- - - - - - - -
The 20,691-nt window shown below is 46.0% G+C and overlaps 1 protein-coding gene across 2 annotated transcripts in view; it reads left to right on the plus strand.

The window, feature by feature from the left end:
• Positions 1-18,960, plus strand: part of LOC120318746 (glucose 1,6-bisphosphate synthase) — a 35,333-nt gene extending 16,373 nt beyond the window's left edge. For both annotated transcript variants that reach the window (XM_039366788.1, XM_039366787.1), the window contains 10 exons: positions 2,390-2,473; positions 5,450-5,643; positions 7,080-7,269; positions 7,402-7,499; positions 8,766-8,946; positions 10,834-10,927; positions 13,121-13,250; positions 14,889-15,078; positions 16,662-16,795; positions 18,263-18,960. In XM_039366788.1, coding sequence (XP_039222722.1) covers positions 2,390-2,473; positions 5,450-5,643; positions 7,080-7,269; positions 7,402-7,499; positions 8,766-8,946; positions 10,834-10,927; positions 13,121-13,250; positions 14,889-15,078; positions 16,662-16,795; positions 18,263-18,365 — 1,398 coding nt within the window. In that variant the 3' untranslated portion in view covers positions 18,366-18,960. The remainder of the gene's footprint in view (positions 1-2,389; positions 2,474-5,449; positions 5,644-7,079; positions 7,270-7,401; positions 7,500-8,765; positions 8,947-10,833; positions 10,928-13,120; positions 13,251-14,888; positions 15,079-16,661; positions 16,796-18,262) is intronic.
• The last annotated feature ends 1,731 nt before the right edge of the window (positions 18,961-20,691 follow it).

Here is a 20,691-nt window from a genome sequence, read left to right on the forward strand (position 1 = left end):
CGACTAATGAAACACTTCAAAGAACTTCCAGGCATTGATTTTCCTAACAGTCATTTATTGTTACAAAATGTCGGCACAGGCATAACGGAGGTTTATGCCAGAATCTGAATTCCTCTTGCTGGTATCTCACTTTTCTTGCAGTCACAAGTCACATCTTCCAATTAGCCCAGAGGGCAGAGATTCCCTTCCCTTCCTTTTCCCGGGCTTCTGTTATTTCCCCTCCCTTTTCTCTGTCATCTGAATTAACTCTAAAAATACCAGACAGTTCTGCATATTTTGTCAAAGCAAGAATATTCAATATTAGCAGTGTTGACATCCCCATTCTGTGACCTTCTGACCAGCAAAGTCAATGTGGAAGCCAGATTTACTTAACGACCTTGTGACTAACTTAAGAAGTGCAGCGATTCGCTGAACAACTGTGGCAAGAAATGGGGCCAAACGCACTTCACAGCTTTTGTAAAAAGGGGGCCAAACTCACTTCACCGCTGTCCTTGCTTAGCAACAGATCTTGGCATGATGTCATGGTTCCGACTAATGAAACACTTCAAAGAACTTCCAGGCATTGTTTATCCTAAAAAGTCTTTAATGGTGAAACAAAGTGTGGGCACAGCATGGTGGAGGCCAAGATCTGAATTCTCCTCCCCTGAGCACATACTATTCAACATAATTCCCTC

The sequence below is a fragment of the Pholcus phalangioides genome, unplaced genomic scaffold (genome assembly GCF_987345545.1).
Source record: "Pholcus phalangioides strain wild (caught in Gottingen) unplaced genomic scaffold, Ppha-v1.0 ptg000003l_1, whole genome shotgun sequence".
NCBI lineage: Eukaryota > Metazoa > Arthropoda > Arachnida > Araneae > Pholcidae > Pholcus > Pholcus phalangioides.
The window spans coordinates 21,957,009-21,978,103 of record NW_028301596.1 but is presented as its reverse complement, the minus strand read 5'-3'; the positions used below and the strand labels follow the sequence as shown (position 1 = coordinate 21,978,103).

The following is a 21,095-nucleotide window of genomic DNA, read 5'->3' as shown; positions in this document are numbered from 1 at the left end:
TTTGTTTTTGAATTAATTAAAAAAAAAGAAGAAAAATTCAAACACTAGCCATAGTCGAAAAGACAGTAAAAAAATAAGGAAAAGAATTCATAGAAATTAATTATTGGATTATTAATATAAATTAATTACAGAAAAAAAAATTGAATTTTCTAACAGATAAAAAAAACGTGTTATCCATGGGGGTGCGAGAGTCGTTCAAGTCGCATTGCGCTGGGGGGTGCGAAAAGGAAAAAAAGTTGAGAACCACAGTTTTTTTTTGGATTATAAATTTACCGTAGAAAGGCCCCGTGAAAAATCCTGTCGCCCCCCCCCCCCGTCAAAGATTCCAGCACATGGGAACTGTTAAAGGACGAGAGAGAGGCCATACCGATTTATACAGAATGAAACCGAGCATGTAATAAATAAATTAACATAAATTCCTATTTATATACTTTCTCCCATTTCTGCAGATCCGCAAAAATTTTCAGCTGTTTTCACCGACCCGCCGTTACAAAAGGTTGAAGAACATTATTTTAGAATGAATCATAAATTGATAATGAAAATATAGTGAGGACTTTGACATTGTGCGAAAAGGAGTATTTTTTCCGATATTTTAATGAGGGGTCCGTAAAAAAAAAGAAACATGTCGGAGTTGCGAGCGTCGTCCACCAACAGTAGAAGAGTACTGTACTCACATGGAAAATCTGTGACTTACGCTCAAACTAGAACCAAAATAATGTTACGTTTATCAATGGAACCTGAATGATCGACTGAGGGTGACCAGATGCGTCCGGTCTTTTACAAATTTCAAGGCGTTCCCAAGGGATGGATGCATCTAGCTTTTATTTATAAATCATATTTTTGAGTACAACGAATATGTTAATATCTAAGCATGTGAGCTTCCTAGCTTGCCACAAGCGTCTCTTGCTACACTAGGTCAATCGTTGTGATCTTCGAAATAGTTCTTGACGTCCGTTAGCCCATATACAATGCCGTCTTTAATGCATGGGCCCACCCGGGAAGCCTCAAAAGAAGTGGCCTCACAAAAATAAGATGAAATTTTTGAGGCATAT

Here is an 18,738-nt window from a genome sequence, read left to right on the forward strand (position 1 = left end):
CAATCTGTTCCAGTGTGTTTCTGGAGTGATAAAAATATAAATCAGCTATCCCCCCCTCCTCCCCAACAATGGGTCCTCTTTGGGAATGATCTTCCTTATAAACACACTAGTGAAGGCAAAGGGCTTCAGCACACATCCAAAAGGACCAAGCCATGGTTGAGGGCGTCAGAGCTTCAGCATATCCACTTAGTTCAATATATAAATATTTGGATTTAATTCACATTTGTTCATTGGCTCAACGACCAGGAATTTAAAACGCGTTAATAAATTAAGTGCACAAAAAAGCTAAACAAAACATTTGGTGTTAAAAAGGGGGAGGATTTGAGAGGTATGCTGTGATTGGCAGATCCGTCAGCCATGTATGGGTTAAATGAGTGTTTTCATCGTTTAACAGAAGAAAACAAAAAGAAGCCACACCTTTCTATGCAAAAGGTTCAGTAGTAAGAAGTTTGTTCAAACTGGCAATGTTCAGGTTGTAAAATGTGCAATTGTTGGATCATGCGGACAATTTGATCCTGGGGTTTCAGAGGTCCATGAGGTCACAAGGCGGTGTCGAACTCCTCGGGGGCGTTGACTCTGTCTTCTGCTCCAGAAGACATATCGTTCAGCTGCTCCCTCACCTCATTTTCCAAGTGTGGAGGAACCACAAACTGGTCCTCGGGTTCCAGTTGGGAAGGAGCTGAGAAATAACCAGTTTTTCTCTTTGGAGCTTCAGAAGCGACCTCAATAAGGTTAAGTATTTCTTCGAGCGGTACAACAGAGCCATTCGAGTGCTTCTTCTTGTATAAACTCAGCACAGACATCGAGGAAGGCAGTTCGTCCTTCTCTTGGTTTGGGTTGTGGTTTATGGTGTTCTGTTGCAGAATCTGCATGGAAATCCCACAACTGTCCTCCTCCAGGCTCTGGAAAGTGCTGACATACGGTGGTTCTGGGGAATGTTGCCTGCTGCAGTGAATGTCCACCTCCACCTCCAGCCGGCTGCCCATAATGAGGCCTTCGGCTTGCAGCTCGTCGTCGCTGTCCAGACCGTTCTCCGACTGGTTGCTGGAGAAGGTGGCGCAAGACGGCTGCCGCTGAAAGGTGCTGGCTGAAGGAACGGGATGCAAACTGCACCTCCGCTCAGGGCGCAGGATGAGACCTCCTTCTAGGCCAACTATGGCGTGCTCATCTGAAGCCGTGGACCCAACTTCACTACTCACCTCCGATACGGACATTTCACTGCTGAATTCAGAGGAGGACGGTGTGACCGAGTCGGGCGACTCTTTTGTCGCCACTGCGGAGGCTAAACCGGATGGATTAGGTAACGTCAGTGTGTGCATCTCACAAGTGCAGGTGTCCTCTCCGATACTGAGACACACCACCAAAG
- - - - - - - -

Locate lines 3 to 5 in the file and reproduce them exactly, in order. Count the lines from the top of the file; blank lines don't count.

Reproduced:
• Positions 1-18,960, plus strand: part of LOC120318746 (glucose 1,6-bisphosphate synthase) — a 35,333-nt gene extending 16,373 nt beyond the window's left edge. For both annotated transcript variants that reach the window (XM_039366788.1, XM_039366787.1), the window contains 10 exons: positions 2,390-2,473; positions 5,450-5,643; positions 7,080-7,269; positions 7,402-7,499; positions 8,766-8,946; positions 10,834-10,927; positions 13,121-13,250; positions 14,889-15,078; positions 16,662-16,795; positions 18,263-18,960. In XM_039366788.1, coding sequence (XP_039222722.1) covers positions 2,390-2,473; positions 5,450-5,643; positions 7,080-7,269; positions 7,402-7,499; positions 8,766-8,946; positions 10,834-10,927; positions 13,121-13,250; positions 14,889-15,078; positions 16,662-16,795; positions 18,263-18,365 — 1,398 coding nt within the window. In that variant the 3' untranslated portion in view covers positions 18,366-18,960. The remainder of the gene's footprint in view (positions 1-2,389; positions 2,474-5,449; positions 5,644-7,079; positions 7,270-7,401; positions 7,500-8,765; positions 8,947-10,833; positions 10,928-13,120; positions 13,251-14,888; positions 15,079-16,661; positions 16,796-18,262) is intronic.
• The last annotated feature ends 1,731 nt before the right edge of the window (positions 18,961-20,691 follow it).

Here is a 20,691-nt window from a genome sequence, read left to right on the forward strand (position 1 = left end):